Still within the more comprehensive group/individual knowledge development enterprise, comments would remain technically the same but would now be one of several means for giving feedback to germinating knowledge artifacts.

Blogstreet/ Technorati etc

Web applications, two amongst many, which track web traffic to your site.

 Gives me a chance to find sense in my web readers preferences amongst my writings.

 Not sure where I will take this as a further step

News (Rss) Aggregator

Collects entries from webloggers and news sources and puts them in one place for your review.

 I used my aggregator to collect entries in one place, as stated to the left.

Over time--as I have developed knowledge of my own repeatedly demonstrated (as opposed to theoretical) interests the aggregator collection has been modified, at least as I use it, to reflect the changing (hopefully more focused and sequential) focus of my own knowledge-making enterprise.

 Will try to get aggregations to be categorical so that I may focus my readings on only one category at a time.
Right now my reading experience has me reading all weblogs in the several of my categories of interest at the same time. Much mental sorting needs to be done and information is lost.

Radio Outliner

While outlines themselves are seen as a great personal thought/ knowledge organizer, the Radio Userland outliner is an underused ( Or so it seems in the set of Radio bloggers that I read.) online knowledge-building, knowledge-disseminating tool .

(There is also Radio's Instant Outliner. This has the potential for being used by members of a common workgroup. Each member working on different aspects of a task and subscribes to the outlines of other group members. AIM or Jabber can be used to instantly notify subscribers to the fact that your outline has been updated.)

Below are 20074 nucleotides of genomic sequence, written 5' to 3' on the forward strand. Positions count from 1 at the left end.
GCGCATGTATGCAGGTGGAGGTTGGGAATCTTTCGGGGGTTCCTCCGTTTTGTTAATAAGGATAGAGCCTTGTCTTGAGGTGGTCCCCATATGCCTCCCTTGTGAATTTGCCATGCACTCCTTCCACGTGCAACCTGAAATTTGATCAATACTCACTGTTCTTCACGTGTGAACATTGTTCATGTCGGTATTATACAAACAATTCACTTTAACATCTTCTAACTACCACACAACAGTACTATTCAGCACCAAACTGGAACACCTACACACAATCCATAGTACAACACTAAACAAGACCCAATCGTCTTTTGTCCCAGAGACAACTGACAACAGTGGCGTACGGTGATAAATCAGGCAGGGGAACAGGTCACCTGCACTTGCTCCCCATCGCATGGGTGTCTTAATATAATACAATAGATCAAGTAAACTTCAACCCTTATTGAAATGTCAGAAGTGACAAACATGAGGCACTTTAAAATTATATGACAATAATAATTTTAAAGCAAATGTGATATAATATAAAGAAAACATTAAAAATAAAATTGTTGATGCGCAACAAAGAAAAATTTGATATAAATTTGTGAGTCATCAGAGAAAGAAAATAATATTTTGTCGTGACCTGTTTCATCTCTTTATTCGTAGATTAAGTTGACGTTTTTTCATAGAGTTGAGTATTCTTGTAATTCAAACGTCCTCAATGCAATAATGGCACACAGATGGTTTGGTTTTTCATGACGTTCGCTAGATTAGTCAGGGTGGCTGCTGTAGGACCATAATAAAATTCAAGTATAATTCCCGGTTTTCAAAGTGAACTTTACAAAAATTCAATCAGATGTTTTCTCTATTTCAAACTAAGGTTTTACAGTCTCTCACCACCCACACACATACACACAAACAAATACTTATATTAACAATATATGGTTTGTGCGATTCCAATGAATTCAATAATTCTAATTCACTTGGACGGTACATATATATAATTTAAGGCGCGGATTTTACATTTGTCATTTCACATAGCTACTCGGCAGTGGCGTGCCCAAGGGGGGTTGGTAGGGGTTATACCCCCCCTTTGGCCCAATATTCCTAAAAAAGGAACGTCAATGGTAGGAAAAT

In general terms: I use the outliner to create and publish an articulated complex of ideas and use blog, email or a static site to point out (and link to) it's existence.


I have not yet deployed the Instant Outliner with fellow workers on a common task.


At this point I write/edit/update various outlines.. save in my outlines folder and they are published as html via Marc Barrot's activeRenderer (see below)

Subsequently, its changes can be pointed out--probably automatically--though I don't know how to do that-- to those signaling interest. Example: I keep an outline of major ecological principles in my outlines folder (translated into html by activeRenderer-described on next row) changes in outline are automatically published because part of my Radio site. Rss aggregators could collect the full outline if date of content is within, say, past week.


A set of subprograms and routines that translate a Radio outline into various forms of html.


Author: Marc Barrot

I'm really attached to this feature-- for nonsubstantive reasons. Marc's formatting of the outline allows people to consume content as their level of interest and knowledge dictates.

In the case of activeRenderer in html form.. The user clicks on any given heading to get an expanded presentation. A simple explanation can be expanded to a full-fledged training manual (or anything in between)--at the discretion of the reader.

My present uses: class notes, syllabi, links etc., and any other idea sets that I consider important and or 'evolving'. Others-- link sets by category, ecological protection hypotheses, system theory statements and hypotheses, etc.